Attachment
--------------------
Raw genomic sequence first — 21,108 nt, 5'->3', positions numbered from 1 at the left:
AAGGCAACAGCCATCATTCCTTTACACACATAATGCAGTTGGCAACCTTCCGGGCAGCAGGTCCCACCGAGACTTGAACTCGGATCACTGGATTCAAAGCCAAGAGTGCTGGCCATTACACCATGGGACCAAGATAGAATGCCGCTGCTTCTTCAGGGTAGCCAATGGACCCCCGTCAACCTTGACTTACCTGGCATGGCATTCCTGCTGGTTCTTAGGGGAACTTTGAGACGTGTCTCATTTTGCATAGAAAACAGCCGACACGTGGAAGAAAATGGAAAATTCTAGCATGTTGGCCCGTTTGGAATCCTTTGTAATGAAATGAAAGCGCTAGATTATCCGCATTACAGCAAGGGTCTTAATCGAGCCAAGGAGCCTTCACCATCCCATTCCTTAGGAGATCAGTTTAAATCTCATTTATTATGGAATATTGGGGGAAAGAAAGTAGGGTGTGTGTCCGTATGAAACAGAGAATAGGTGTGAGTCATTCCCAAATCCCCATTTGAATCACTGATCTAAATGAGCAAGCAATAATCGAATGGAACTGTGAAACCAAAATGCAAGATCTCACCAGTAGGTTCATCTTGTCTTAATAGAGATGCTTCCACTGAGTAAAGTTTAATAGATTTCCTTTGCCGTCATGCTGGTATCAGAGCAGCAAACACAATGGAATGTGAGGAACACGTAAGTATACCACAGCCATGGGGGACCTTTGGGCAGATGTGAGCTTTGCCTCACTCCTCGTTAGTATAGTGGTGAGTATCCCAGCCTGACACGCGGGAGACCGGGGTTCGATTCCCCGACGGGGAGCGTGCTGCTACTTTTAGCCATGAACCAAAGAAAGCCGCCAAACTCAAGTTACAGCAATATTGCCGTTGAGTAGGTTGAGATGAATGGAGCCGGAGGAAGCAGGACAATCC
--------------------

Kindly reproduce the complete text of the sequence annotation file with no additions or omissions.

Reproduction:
Raw genomic sequence first — 21,108 nt, 5'->3', positions numbered from 1 at the left:
AAGGCAACAGCCATCATTCCTTTACACACATAATGCAGTTGGCAACCTTCCGGGCAGCAGGTCCCACCGAGACTTGAACTCGGATCACTGGATTCAAAGCCAAGAGTGCTGGCCATTACACCATGGGACCAAGATAGAATGCCGCTGCTTCTTCAGGGTAGCCAATGGACCCCCGTCAACCTTGACTTACCTGGCATGGCATTCCTGCTGGTTCTTAGGGGAACTTTGAGACGTGTCTCATTTTGCATAGAAAACAGCCGACACGTGGAAGAAAATGGAAAATTCTAGCATGTTGGCCCGTTTGGAATCCTTTGTAATGAAATGAAAGCGCTAGATTATCCGCATTACAGCAAGGGTCTTAATCGAGCCAAGGAGCCTTCACCATCCCATTCCTTAGGAGATCAGTTTAAATCTCATTTATTATGGAATATTGGGGGAAAGAAAGTAGGGTGTGTGTCCGTATGAAACAGAGAATAGGTGTGAGTCATTCCCAAATCCCCATTTGAATCACTGATCTAAATGAGCAAGCAATAATCGAATGGAACTGTGAAACCAAAATGCAAGATCTCACCAGTAGGTTCATCTTGTCTTAATAGAGATGCTTCCACTGAGTAAAGTTTAATAGATTTCCTTTGCCGTCATGCTGGTATCAGAGCAGCAAACACAATGGAATGTGAGGAACACGTAAGTATACCACAGCCATGGGGGACCTTTGGGCAGATGTGAGCTTTGCCTCACTCCTCGTTAGTATAGTGGTGAGTATCCCAGCCTGACACGCGGGAGACCGGGGTTCGATTCCCCGACGGGGAGCGTGCTGCTACTTTTAGCCATGAACCAAAGAAAGCCGCCAAACTCAAGTTACAGCAATATTGCCGTTGAGTAGGTTGAGATGAATGGAGCCGGAGGAAGCAGGACAATCC